Putin has also stepped into the oil sector by increasing its taxes. In recent months, the government eliminated loopholes used by Yukos and raised tax rates on production. Last week it pushed another production tax increase through parliament and approved an increase in oil export duties. Putin is also stripping local governors of influence over energy resources in their provinces with a new regulatory plan endorsed by parliament last week.
Putin has tamed private oil companies by making Yukos an example. The tax service hit Yukos with nearly $7 billion in bills for back taxes, with more to come, for employing previously unchallenged tax shelters. Sibneft, an oil company controlled by an oligarch on good terms with the Kremlin, used the same shelters but has been spared similar treatment. In fact, state auditors examining Sibneft last month declared the tax shelters legal.
_____Case Against Yukos_____
Circumventing Court, Russia Seizes Yukos Unit (The Washington Post, Aug 10, 2004)
Ruling Blocks Seizure of Yukos Oil Unit (The Washington Post, Aug 7, 2004)
Russian Reversal Pushes Yukos Closer to Shutdown (The Washington Post, Aug 6, 2004)
Kansan in the Land of Kremlin Hardball (The Washington Post, Jul 30, 2004)
Yukos Executive Says Oil Still Being Pumped (The Washington Post, Jul 29, 2004)
Oil Price Hits Record Over Yukos Troubles (The Washington Post, Jul 29, 2004)
Lukoil, the main Yukos rival, voluntarily paid $200 million to compensate for use of the same tax shelters without being billed by the government, a move hailed by Putin allies as an example for others. "If it's aimed at minimizing taxes, it's not legitimate," Leonid Fedun, vice president and part-owner of Lukoil, said of the shelters. "There are such tricks in almost all tax codes in all countries. So we decided to abandon all these schemes for tax minimization."
In an interview, Fedun did not dispute the characterization of Lukoil as Kremlin-friendly. "We think the fact that the state is domineering now is good," he said. "Oil is a strategic thing, and of course the state should participate . . . [because] oil is the basis for the economy."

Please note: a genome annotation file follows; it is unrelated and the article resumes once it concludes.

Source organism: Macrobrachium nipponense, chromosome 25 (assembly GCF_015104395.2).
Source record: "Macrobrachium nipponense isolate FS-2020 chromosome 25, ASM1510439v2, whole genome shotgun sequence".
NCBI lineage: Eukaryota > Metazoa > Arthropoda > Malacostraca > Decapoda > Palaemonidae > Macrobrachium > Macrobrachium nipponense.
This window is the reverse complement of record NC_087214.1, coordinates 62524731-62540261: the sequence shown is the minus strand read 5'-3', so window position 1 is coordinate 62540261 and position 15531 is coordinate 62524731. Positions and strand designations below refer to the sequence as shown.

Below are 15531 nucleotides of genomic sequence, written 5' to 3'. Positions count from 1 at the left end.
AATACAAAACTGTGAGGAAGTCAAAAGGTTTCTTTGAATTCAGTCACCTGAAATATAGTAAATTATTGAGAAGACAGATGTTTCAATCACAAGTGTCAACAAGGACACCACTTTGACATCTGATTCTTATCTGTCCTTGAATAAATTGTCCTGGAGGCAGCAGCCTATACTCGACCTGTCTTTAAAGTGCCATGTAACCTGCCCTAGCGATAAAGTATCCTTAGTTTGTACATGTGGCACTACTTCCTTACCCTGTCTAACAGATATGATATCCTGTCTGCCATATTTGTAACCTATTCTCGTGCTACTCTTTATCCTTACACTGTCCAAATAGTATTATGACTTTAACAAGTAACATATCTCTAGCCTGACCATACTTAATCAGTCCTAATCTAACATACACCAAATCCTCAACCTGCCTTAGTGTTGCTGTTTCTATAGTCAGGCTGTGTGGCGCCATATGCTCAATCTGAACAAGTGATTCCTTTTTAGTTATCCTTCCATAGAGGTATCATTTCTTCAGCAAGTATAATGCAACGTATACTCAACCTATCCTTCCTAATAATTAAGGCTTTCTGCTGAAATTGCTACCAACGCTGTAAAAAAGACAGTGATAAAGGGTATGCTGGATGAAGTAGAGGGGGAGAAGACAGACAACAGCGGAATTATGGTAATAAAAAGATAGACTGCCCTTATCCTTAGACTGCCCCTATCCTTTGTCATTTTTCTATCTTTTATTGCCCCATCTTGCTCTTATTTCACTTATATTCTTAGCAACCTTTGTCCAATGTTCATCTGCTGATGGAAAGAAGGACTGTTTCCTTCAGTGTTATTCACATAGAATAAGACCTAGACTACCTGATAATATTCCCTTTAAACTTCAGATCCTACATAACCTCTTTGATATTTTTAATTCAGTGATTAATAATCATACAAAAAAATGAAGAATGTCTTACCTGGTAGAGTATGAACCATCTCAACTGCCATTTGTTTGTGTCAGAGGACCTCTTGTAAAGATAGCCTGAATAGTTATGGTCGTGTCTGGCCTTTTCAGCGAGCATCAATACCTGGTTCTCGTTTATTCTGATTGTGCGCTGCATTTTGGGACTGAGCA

Foreign Firms Look Ahead
As Putin moves against Yukos, he has tried to reassure foreign investors that he does not want to renationalize the industry. Last month he met with ConocoPhillips President James J. Mulva on the same day the government announced it would sell its remaining 7.59 percent share in Lukoil. Last week, officials set a minimum $1.26 billion price for the stake, and ConocoPhillips is widely considered the state's favorite.
Other foreign companies have watched the Yukos saga warily, uncomfortable with making further investments in Russia yet unwilling to abandon some of the world's largest oil reserves.
"Are there concerns about Yukos? Sure," said Robert Dudley, president of TNK-BP oil company. "But the Yukos situation appears to be a special set of circumstances and has not impacted how we intend to do business."
TNK-BP was forged last year as a 50-50 joint venture between Russia's Tyumen Oil Co. and Britain's BP, which poured $7.5 billion into the newly merged company, the largest foreign investment in Russian history. Russia desperately needs more foreign capital to develop new fields -- investments Dudley and other oil executives worry may be deterred by the Yukos case.